Rediscovering the Arab and Muslim societies such as Egypt or others with its different members, especially women, paves the way towards a better understanding of the current situation and the emergence of the modern age which depends on the course of the history. For example, Dr. Raouf Abbas explains to us, through the preface of his (Arabic) translation of Nelly Hanna’s book “Tujjar Al-Qaherah fil ‘Asr Al-Othmany” (Making Big Money in 1600: The Life and Times of Isma’il Abu Taqiyya, Egyptian Merchant) (1997), the dilemma of neglecting the Ottoman history and accusing it with decline and insular traditionalism by orientalists: “Societies can develop through a historical context different that the western approach, unveiling the false conclusions of the orientalists through their studies about the Ottoman age, in general, and the Egyptian progress in that age in particular….(emphasizing) that the Muslim Arab national culture had, during this age, the factors of progress and that the western invasion was not a revival for our societies, yet, it was among the obstacles hindering its progress” (p: 15). Throughout this book, the author re-narrates the biography of the leader of the merchants in the late sixteenth century and the early seventeenth centuries depending on different sources collected from the Shariah court records. Through this, she depicts a real image of the economic and social life of this class during this period and proves, using supporting evidences, that the generalizations about the complete separation between the public and private fields are not reliable, as “the flow between the private and public field was not broken, and the obstacles between both fields were not invulnerable. Between white and black, there was always a wide space for the shades of grey. Thus, the flow between both fields depended on the difference of standards and situations” (p: 232). In addition, women were not isolated; yet, they managed the affairs of their own businesses, properties, family endowments and worked at the court. There were no invulnerable obstacles separating between their own doors or isolating them from the eternal world. Therefore, we see that the word detention (or isolation) used by the researchers in many contexts talking about wives in the Middle Eastern societies, which connotes the meaning of arrest, is misleading when examining the situation closely. Although the house was the center of the family life, women had many connections with the external society. In fact, the statue of the Cairene women was better than the statue of their contemporary French and English women. For example, the English woman, during the Stuart period, was deprived from her right in ownership once she got married, as her husband was responsible for managing all her related businesses. Thus, she became totally dependent, because law placed her after marriage in the category of the underage. In addition, the statue of woman in France before the revolution was not much better, as marriage allowed the husband to have the right of total guardianship over all his wife’s properties” (p: 235).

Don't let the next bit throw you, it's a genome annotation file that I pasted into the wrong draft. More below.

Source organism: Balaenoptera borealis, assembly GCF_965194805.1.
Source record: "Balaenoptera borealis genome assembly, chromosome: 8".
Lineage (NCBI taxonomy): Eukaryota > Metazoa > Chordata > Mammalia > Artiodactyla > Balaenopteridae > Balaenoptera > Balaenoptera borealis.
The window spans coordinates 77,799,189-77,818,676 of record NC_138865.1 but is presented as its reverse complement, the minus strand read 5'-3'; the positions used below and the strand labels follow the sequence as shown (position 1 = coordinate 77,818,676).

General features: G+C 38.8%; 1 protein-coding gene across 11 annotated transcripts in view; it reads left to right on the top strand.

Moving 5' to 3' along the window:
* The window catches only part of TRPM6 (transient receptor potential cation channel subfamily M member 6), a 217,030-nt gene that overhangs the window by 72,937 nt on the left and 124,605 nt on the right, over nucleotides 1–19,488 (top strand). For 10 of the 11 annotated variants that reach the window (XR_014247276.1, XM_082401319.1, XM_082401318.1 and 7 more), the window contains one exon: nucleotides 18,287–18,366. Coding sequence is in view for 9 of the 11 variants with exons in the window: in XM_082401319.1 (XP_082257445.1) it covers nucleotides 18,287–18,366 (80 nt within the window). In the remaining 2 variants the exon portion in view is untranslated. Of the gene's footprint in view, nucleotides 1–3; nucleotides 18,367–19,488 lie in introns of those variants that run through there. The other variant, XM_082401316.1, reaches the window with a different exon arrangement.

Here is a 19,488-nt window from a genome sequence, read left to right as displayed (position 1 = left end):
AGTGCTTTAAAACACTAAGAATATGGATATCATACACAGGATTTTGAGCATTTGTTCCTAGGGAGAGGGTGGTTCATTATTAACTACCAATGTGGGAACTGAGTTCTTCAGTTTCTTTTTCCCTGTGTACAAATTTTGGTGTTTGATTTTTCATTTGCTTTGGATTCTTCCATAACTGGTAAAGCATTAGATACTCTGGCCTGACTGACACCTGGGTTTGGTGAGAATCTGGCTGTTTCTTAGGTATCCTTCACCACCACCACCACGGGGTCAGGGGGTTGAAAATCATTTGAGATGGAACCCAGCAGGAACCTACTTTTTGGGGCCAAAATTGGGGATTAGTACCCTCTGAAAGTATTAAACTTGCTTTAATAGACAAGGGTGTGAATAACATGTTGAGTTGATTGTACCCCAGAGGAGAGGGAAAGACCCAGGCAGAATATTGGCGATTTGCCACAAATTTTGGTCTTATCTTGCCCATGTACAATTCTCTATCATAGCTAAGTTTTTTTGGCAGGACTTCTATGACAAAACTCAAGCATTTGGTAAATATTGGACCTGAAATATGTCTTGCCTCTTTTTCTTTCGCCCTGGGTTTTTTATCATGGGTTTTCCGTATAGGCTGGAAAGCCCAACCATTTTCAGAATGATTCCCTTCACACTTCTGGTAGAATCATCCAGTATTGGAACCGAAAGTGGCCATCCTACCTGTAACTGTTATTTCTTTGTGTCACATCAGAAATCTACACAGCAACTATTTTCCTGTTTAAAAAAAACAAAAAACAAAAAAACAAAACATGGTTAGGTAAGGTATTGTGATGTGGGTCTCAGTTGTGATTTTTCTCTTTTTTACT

And even after about a century and a half, during the late eighteenth century before the reign of Muhammad Ali in Egypt, women played a pivotal role in the financial sector. Moreover, the studies of Afaf Lutfi al-Sayyid-Marsot (1995) of this era and its decentralized economic situations demonstrate that woman’s participation in trade and investment in the field of agriculture (especially the woman of the bourgeoisie middle class) was very effective and was distinguished with liberty and independence which she was deprived from after that. In addition, the role of women from the working class as suppliers of goods was limited due to the spread of alternative imported goods and the European systems for life, stores and labor market. The freedom given to women to have a total control over their moneys, properties and trades allows them to reach a level of sovereignty which completely disappeared in the modern age during the dominance of the central economical system and value system of the British colonialism: “After the end of the century (the Nineteenth) and the English colonial rule in Egypt, the marginalization of woman of elite classes became worse due to the dominance of the British concept regarding the female “silly”, “sensitive” and “irrational”. The Egyptian man followed his British leader in this perspective he found persuasive (Afaf Lutfi al-Sayyid-Marsot in the book An-Nisaa’ wal-Osrah Wal-Qawaneen At-Talaq (Women, Family and the Divorce Laws), P. 57).